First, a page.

Warren Heaps – Birches Group LLC
This former communist country has undergone a rebirth recently, but still faces economic and and social challenges. These factors, in turn, have a strong influence on the local labour market practice.
Brief History and Background
Mongolia became an independent country in 1911. By 1924, however, a Soviet-influenced government was established, and flourished until the early 1990s. A new, democratic constitution was adopted in 1992, and democratic elections were held in 1993. Since then, Mongolia has been making the transition to a full market economy.
Over the last several years, Mongolia has enjoyed a robust growth rate, with GDP increases from 7.3% in 2005 to 10.2% in 2007. Much of this growth has been driven by the mining sector, with large operations focused in cooper, gold and other commodities. There also has been increasing foreign investment in other sectors, such as software development, telecom and food.
The global economic crisis and collapse of commodity prices has resulted in a slowdown in Mongolia. GDP growth for 2008 dipped to 8.9%, and the Asian Development Bank predicts a further drop to just 3.0% for 2009. From January, 2008, to April 30, 2009, the local currency, the Tugrik, has depreciated against the US dollar by about 22%, putting additional pressures on the Mongolian economy, which imports 80% of its oil, and many other basic commodities and raw materials. Projected inflation for 2009 is about 9.5%.
Overview of the Labour Market
Birches Group recently completed the annual survey of the market in Mongolia. The information that follows is based on the recently published survey results.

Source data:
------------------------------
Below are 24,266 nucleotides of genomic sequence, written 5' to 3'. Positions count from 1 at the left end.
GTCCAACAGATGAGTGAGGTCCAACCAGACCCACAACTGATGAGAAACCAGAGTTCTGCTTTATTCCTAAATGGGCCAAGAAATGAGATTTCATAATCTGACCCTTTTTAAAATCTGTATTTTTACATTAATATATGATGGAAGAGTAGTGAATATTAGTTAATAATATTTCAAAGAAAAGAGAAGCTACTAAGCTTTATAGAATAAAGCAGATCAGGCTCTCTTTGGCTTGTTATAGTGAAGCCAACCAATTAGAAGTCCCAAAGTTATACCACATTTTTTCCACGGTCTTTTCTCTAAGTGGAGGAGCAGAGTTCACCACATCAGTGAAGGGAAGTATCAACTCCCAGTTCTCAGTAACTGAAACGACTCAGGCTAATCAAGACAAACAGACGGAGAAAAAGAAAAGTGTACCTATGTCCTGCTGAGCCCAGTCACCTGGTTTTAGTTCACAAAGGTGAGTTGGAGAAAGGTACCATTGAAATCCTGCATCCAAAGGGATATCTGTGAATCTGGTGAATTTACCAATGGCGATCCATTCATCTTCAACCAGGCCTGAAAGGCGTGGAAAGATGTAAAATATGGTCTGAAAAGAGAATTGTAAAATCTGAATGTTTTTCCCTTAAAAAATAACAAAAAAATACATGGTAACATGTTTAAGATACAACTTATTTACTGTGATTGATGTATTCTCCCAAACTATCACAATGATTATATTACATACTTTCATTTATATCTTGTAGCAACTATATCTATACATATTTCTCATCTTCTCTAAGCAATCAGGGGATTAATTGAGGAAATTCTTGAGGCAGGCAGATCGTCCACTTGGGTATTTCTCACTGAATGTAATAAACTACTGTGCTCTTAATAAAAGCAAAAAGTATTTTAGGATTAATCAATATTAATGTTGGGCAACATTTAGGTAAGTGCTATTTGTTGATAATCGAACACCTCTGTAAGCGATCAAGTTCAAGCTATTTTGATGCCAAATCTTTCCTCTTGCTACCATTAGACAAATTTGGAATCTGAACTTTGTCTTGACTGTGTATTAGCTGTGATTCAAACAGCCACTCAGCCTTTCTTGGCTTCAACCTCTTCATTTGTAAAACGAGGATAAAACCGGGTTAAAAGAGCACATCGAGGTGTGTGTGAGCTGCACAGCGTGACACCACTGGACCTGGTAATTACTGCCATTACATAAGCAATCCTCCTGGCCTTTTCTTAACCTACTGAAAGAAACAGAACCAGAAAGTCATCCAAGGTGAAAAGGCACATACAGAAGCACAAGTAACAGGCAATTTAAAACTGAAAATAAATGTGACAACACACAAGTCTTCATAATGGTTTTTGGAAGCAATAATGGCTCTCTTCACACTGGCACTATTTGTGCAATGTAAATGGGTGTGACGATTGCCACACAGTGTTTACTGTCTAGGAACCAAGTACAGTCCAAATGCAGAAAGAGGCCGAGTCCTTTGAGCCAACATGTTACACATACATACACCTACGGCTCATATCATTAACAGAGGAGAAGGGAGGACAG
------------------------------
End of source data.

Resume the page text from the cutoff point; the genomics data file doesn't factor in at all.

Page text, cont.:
Total compensation levels in Mongolia range from about $7,400 for unskilled support staff positions such as Messengers and Drivers, to $36,000 for Managers and other senior level professionals.
Let’s focus in on Working Level Professionals, i.e., college graduates with 3 to 5 years of experience in their respective fields, such as Finance, HR, Procurement, Engineering, Sales and Marketing. In the graph, this group corresponds to the second column in the Professionals category.
For a Working Level Professional in Mongolia, the median total compensation ranges from about $14,000 to $22,000. However, as the “footprint chart” illustrates below, there is a much wider range of compensation in the market – from around $9,500 to over $30,000.
The footprint chart shows the full range of the market, from the 25th percentile of the minimum or entry level salary to the 75thpercentile of the maximum, as well as the MRP or “market reference point” which illustrates the average rate for incumbents in the job. By viewing the market with this perspective, employers can gauge not only the market references, but also get a good idea about the span of pay (from min to max) in the market.
What else besides salary?
As is common in developing countries, the typical package in Mongolia for a Working Level Professional includes not only salary, but allowances, incentives and in-kind benefits. Let’s take a closer look at the market practice for these items.
At the 50th percentile, the average breakdown of total compensation is as follows:
Composition of the Compensation Package
The chart above indicates a base salary of $15,926, representing about 84% of total compensation. The rest is made up of allowances (6.5%), short-term incentives (4.5%) and in-kind benefits (5.2%). The most common allowances are meal and beverage allowances, and cash allowances such as 13th month, mobile phone allowance and seniority premium.
For in-kind benefits, the chart below shows the categories provided; recreational activities and meals are the most common.
Mongolia is a dynamic market which has experienced good growth in recent years. While there is much slower growth occuringnow, employers with businesses there still must keep abreast of market changes. Rich survey data is one of the best ways to ensure that your compensation packages remain competitive, cost efficient, and responsive to your employee’s needs.
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